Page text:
Lower Risk of Hypoglycemia after Switch to Insulin Glargine 300 U/Ml (Gla-300) Vs Other Basal Insulins in Patients with Type 2 Diabetes (T2D) on Basal Insulin in Real-World Clinical Settings (DELIVER 2 study)

Presentation Number: LB SUN 81
Date of Presentation: April 2nd, 2017

Fang Liz Zhou*1, Fen Ye1, Vineet Gupta2, Rishab Gupta2, Rishi Agarwal2, Jukka Westerbacka3, Paulos Berhanu1 and Lawrence Blonde4
1Sanofi US, Inc., Bridgewater, NJ, 2Accenture, Florham Park, NJ, 3Sanofi, Paris, France, 4Ochsner Medical Center, New Orleans, LA

Abstract

In the randomized controlled EDITION trials, Gla-300 demonstrated comparable glycemic control to insulin glargine 100 U/mL, but with less hypoglycemia. This study examined the performance of Gla-300 in real-world clinical settings. The aim was to evaluate clinical outcomes of patients with type 2 diabetes (T2D) using basal insulin who switched to either Gla-300 or other basal insulins in real-world clinical practice. The DELIVER 2 retrospective observational study used data from the Predictive Health Intelligence Environment database of real-world electronic medical records (representing 26 integrated health delivery networks). Included patients were adults with T2D using basal insulin, with data for 12 months prior to (baseline) and up to 6 months after (follow-up) switching to either Gla-300 or other basal insulins (index date: March 1, 2015 through February 29, 2016). All patients had glycated hemoglobin (A1C) levels measured < 6 months prior to index date and > 90 days after. The endpoints were A1C change, incidence and rate of hypoglycemia, and patient proportions reaching target A1C < 7.0% and < 8.0%. Following a 1:1 ratio propensity score matching, 947 patients who switched to Gla-300 and 947 patients who switched to other basal insulins were identified. Mean baseline A1C levels were 8.89% and 8.92%, which significantly decreased to 8.42% and 8.50% (P < 0.001 for both) 6 months after switching to Gla-300 or other basal insulins, respectively. A1C reductions were comparable in both cohorts (−0.48% for Gla-300 vs −0.41% for other basal insulins; P=0.44). Significantly fewer patients who switched to Gla-300 experienced hypoglycemia vs those who switched to other basal insulins at 6-month follow-up (incidence: 15.1% vs 19.9%, respectively; P=0.03). Adjusted for baseline hypoglycemia, switching to Gla-300 compared to other basal insulins was associated with a significantly lower hypoglycemia event rate at 6 months (difference between least squares means: 2.67 events/100 patient-months, P=0.001), and significantly lower incidence and event rates of hypoglycemia requiring hospitalization or emergency care. Significantly lower hypoglycemia was also seen at 3 months of follow-up in the Gla-300 switchers. At 6 months of follow-up, patients on Gla-300 and those on other basal insulins were equally likely to reach A1C < 7.0% (16.9% vs 18.7%, respectively; P=0.35) and A1C < 8.0% (45.0% vs 42.0%, respectively; P=0.31). In real-world clinical settings, switching to Gla-300 is associated with a significantly lower risk of hypoglycemia than switching to other basal insulins, while delivering comparable glycemic control.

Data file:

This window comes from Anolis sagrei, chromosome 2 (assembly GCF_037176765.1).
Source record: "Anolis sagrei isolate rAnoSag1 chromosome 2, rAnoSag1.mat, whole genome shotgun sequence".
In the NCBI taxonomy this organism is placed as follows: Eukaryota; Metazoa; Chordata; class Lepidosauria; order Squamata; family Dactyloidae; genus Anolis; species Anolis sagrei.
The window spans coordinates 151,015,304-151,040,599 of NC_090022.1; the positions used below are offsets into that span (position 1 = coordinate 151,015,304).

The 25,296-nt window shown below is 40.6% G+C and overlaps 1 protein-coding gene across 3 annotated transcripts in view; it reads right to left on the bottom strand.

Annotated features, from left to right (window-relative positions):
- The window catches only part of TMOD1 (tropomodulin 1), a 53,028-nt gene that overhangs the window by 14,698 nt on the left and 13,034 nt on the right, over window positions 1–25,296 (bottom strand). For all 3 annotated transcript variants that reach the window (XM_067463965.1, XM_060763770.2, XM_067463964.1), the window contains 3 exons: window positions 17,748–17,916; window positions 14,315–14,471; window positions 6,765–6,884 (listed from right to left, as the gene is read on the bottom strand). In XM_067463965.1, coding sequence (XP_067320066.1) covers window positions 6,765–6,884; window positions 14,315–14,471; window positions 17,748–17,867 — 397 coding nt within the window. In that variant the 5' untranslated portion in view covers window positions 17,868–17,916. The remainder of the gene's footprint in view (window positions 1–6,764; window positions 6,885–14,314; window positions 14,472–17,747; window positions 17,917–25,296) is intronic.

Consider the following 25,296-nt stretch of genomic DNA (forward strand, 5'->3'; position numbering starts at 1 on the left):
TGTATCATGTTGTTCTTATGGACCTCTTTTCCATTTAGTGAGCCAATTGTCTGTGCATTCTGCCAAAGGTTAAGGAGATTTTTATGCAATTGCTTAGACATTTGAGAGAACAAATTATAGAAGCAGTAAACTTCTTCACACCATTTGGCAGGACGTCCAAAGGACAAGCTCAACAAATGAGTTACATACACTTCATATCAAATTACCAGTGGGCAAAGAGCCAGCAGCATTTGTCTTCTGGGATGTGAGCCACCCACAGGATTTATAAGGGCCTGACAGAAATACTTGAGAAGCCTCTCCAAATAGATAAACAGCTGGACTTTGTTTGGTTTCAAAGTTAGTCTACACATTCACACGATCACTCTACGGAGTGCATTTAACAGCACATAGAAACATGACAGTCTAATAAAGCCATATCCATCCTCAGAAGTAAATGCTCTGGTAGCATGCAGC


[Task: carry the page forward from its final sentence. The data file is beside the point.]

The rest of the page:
Disclosure: FLZ: Employee, Sanofi. FY: Employee, Sanofi. VG: Coinvestigator, Sanofi. RG: Coinvestigator, Sanofi. RA: Coinvestigator, Sanofi. JW: Employee, Sanofi. PB: Employee, Sanofi. LB: Ad Hoc Consultant, Sanofi.